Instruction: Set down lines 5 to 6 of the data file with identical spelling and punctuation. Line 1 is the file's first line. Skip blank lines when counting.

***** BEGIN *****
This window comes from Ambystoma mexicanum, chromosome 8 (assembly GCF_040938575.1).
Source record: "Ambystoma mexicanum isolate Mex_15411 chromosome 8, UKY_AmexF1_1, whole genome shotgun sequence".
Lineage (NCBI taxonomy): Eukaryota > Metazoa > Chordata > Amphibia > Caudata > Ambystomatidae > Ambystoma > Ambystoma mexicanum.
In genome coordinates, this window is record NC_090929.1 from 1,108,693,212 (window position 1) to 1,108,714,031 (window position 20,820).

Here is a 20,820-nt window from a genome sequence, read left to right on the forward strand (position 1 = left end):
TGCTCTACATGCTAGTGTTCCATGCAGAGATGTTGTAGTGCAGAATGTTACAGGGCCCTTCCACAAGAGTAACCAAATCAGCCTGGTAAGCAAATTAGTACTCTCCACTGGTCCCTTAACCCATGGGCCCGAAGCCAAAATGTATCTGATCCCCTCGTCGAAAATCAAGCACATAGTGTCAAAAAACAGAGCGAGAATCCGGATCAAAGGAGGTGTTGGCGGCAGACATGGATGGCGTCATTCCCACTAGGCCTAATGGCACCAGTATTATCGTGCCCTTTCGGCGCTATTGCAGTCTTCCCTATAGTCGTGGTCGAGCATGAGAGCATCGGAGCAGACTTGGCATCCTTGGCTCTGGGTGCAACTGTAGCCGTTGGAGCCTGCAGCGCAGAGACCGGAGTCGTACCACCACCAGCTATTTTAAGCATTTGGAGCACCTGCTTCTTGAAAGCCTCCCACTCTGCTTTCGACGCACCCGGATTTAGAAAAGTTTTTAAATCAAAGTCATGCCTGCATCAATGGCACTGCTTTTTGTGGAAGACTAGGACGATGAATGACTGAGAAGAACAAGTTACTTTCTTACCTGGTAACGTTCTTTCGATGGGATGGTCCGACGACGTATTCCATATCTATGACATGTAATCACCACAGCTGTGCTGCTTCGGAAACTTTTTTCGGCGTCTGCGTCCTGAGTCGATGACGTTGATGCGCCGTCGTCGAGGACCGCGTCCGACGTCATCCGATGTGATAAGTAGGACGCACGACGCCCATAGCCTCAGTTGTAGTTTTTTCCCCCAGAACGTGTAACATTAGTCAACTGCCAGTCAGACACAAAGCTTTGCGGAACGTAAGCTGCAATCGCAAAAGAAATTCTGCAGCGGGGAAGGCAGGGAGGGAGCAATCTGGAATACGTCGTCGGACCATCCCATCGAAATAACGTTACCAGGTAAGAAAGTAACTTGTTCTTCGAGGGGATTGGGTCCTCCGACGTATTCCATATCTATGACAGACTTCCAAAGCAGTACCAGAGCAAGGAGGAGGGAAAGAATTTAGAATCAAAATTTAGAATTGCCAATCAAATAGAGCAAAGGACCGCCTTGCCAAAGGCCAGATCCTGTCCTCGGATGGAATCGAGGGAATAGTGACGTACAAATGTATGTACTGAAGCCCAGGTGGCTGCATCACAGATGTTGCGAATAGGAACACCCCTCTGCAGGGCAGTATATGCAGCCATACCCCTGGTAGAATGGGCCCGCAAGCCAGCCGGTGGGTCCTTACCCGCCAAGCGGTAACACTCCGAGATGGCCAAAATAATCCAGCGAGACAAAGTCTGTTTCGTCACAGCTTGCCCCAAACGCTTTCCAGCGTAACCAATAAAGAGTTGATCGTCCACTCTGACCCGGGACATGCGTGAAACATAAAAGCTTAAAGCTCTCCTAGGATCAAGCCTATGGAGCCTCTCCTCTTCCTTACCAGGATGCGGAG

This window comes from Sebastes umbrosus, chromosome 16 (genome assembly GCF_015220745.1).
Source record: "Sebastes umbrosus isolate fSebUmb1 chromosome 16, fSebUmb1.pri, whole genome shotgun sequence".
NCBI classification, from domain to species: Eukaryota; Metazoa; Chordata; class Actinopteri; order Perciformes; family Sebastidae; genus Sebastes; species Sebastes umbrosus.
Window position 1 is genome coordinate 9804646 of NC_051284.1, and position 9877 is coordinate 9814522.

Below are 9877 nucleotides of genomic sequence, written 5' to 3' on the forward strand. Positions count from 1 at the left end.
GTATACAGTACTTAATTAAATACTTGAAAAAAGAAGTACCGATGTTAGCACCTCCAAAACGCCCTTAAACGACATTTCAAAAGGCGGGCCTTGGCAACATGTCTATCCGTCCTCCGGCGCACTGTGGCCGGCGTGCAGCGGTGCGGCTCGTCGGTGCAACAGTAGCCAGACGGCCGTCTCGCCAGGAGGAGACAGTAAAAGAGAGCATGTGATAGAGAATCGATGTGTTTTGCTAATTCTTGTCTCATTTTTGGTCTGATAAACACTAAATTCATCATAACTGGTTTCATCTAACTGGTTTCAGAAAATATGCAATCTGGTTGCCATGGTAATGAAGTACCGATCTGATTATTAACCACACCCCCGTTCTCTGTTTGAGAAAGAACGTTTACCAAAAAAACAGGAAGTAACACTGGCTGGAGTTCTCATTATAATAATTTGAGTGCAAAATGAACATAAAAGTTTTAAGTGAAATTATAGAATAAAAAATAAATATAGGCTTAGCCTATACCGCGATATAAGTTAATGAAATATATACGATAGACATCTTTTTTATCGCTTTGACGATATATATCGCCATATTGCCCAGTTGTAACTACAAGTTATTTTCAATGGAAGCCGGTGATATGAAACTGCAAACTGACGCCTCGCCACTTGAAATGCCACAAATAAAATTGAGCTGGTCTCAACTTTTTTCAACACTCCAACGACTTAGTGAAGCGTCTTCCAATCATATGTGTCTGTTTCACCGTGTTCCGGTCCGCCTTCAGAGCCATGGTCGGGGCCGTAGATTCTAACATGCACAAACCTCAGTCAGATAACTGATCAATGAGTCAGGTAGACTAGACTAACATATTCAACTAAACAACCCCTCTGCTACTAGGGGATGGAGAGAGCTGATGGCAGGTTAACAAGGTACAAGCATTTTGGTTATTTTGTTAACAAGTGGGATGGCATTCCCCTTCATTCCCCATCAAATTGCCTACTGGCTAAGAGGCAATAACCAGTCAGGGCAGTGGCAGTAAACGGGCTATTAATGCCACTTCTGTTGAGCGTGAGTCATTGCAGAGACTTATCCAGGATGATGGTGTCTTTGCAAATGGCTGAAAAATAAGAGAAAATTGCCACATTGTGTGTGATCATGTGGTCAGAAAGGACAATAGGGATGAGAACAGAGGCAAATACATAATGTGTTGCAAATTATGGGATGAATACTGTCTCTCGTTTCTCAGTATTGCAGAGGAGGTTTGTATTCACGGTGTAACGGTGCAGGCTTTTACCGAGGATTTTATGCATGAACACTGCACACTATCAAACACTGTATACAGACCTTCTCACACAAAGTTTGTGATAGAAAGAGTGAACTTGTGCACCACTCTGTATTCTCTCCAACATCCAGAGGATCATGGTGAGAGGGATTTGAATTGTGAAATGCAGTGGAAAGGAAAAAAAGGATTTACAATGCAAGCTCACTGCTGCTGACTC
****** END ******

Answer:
Here is a 20,820-nt window from a genome sequence, read left to right on the forward strand (position 1 = left end):
TGCTCTACATGCTAGTGTTCCATGCAGAGATGTTGTAGTGCAGAATGTTACAGGGCCCTTCCACAAGAGTAACCAAATCAGCCTGGTAAGCAAATTAGTACTCTCCACTGGTCCCTTAACCCATGGGCCCGAAGCCAAAATGTATCTGATCCCCTCGTCGAAAATCAAGCACATAGTGTCAAAAAACAGAGCGAGAATCCGGATCAAAGGAGGTGTTGGCGGCAGACATGGATGGCGTCATTCCCACTAGGCCTAATGGCACCAGTATTATCGTGCCCTTTCGGCGCTATTGCAGTCTTCCCTATAGTCGTGGTCGAGCATGAGAGCATCGGAGCAGACTTGGCATCCTTGGCTCTGGGTGCAACTGTAGCCGTTGGAGCCTGCAGCGCAGAGACCGGAGTCGTACCACCACCAGCTATTTTAAGCATTTGGAGCACCTGCTTCTTGAAAGCCTCCCACTCTGCTTTCGACGCACCCGGATTTAGAAAAGTTTTTAAATCAAAGTCATGCCTGCATCAATGGCACTGCTTTTTGTGGAAGACTAGGACGATGAATGACTGAGAAGAACAAGTTACTTTCTTACCTGGTAACGTTCTTTCGATGGGATGGTCCGACGACGTATTCCATATCTATGACATGTAATCACCACAGCTGTGCTGCTTCGGAAACTTTTTTCGGCGTCTGCGTCCTGAGTCGATGACGTTGATGCGCCGTCGTCGAGGACCGCGTCCGACGTCATCCGATGTGATAAGTAGGACGCACGACGCCCATAGCCTCAGTTGTAGTTTTTTCCCCCAGAACGTGTAACATTAGTCAACTGCCAGTCAGACACAAAGCTTTGCGGAACGTAAGCTGCAATCGCAAAAGAAATTCTGCAGCGGGGAAGGCAGGGAGGGAGCAATCTGGAATACGTCGTCGGACCATCCCATCGAAATAACGTTACCAGGTAAGAAAGTAACTTGTTCTTCGAGGGGATTGGGTCCTCCGACGTATTCCATATCTATGACAGACTTCCAAAGCAGTACCAGAGCAAGGAGGAGGGAAAGAATTTAGAATCAAAATTTAGAATTGCCAATCAAATAGAGCAAAGGACCGCCTTGCCAAAGGCCAGATCCTGTCCTCGGATGGAATCGAGGGAATAGTGACGTACAAATGTATGTACTGAAGCCCAGGTGGCTGCATCACAGATGTTGCGAATAGGAACACCCCTCTGCAGGGCAGTATATGCAGCCATACCCCTGGTAGAATGGGCCCGCAAGCCAGCCGGTGGGTCCTTACCCGCCAAGCGGTAACACTCCGAGATGGCCAAAATAATCCAGCGAGACAAAGTCTGTTTCGTCACAGCTTGCCCCAAACGCTTTCCAGCGTAACCAATAAAGAGTTGATCGTCCACTCTGACCCGGGACATGCGTGAAACATAAAAGCTTAAAGCTCTCCTAGGATCAAGCCTATGGAGCCTCTCCTCTTCCTTACCAGGATGCGGAG